The Weekly Perspective

by Burke Shade, Assistant Pastor

In John 13, Jesus washes the feet of his disciples, and then encourages them to do the same to one another. What are we to make of that?

Foot washing does occur in other places in the scriptures. Abraham washes the feet of his three visitors in Genesis 18, Lot offers the same to the two angels, water is given for the feet of Abraham’s servant at Laban’s house, and Joseph gives water for foot washing in chapter 43. Jesus scolds Simon the Pharisee for not offering water in Luke 7, and a requirement for church-supported widows is that they have washed the feet of the saints, 1 Tim 5.

What’s the importance of washing feet when entering someone’s home? What is dirt/dust symbolic of ? The curse in Genesis 3. So as people come into your house, you are offering them purification from a cursed-setting to one of blessing through the door of your house. You are “escorting” them from one world to another, to a world clean of the curse, symbolically speaking.

So Jesus is escorting his disciples into his house where men enjoy cursed-free communion. In other words, he’s elevating them to his station. He is, in effect, anointing and purifying them into the same ministry he has been performing: bringing people into communion with the Father.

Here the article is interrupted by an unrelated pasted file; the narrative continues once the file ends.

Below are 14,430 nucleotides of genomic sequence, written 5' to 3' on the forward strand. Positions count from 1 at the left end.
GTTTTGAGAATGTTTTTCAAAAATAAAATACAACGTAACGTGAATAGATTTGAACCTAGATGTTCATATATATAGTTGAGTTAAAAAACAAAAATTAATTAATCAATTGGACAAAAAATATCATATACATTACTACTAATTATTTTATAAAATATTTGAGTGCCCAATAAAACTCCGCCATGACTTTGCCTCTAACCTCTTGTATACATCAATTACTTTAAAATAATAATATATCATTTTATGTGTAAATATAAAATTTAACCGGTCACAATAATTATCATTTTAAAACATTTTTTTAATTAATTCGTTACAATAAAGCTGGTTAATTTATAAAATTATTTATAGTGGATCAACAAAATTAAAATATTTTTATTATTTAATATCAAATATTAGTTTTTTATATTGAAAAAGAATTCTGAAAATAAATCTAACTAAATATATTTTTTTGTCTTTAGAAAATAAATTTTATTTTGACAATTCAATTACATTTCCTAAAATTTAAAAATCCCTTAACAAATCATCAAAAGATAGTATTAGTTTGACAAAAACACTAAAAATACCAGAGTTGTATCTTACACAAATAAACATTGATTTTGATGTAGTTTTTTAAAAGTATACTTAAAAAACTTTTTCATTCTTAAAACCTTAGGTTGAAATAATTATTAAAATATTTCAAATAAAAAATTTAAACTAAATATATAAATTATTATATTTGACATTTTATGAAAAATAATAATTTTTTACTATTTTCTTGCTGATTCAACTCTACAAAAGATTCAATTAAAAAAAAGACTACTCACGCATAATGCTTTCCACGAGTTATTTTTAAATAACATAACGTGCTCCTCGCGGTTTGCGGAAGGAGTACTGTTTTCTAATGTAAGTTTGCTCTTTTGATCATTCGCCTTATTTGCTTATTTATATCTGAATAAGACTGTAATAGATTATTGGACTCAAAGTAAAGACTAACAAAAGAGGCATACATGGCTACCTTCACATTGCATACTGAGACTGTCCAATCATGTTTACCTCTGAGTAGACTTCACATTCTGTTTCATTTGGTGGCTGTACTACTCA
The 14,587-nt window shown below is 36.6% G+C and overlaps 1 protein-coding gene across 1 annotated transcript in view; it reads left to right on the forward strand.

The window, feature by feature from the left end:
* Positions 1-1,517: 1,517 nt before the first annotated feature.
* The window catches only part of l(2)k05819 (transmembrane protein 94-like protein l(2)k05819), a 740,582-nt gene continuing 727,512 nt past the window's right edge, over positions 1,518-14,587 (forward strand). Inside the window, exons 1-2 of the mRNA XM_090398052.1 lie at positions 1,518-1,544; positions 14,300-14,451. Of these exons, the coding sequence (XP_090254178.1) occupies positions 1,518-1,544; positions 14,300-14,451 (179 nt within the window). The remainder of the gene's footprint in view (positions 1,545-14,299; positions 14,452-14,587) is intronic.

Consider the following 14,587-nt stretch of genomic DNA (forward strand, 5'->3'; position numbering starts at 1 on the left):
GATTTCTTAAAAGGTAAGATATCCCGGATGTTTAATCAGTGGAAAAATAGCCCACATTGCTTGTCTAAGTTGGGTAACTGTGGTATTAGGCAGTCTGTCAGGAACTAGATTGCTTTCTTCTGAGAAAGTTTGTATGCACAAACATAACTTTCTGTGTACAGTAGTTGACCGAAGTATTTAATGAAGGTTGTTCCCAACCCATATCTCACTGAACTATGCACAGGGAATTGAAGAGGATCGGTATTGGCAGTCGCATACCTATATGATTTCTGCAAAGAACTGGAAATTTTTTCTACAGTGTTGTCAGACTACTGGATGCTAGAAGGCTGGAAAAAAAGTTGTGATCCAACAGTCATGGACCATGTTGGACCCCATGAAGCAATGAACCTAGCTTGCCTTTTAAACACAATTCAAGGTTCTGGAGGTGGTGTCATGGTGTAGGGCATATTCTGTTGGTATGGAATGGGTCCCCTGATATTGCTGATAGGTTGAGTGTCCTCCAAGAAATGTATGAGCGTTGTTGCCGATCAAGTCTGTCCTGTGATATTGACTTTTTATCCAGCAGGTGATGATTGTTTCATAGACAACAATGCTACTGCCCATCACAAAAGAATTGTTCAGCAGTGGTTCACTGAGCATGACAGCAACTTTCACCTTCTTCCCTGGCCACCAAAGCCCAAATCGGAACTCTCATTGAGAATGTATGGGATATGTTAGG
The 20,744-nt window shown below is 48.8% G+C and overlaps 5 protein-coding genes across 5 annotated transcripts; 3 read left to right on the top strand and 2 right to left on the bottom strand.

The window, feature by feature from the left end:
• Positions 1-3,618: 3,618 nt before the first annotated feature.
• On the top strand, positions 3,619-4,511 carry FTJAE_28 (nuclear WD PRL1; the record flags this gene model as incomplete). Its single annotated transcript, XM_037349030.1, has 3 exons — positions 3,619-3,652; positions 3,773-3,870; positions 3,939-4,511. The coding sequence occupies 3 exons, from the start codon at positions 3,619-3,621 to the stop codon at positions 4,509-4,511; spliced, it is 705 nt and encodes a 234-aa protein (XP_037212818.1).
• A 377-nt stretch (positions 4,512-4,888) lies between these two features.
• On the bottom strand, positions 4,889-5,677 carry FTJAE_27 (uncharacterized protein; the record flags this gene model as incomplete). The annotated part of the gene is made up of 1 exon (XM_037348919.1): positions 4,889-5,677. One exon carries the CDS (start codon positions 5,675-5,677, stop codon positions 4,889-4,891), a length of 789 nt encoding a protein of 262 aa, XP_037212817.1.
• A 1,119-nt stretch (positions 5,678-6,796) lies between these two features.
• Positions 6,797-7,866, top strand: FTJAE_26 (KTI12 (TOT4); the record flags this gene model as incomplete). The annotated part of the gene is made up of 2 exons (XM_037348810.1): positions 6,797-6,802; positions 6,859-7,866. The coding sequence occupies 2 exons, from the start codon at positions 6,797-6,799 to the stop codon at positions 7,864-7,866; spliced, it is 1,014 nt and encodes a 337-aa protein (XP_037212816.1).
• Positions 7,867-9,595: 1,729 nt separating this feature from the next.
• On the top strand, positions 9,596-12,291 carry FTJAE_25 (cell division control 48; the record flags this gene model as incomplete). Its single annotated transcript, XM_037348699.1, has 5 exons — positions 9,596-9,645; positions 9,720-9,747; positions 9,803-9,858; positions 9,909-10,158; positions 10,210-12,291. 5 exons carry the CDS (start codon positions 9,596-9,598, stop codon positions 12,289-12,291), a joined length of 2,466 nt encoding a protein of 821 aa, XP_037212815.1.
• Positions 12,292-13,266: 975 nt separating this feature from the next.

But Theologian Brian Moats has suggested another line of thinking as well: washing/purifying the feet of those who will soon crush Satan under their feet, (Romans 16:20) even as Jesus will soon do on the cross where he crushes the serpent’s head, Genesis 3:15 and Psalm 110:6. “The disciples’ feet are being purified for the same purpose as their Lord — to crush Satan under their feet, to take up their cross and follow Him.”

So during Lent, remember who you are: a descendant of the Apostles, who is in communion with THE head- crusher. And when you look at your own feet, reflect a little and ask yourself: how have I crushed Satan’s head today?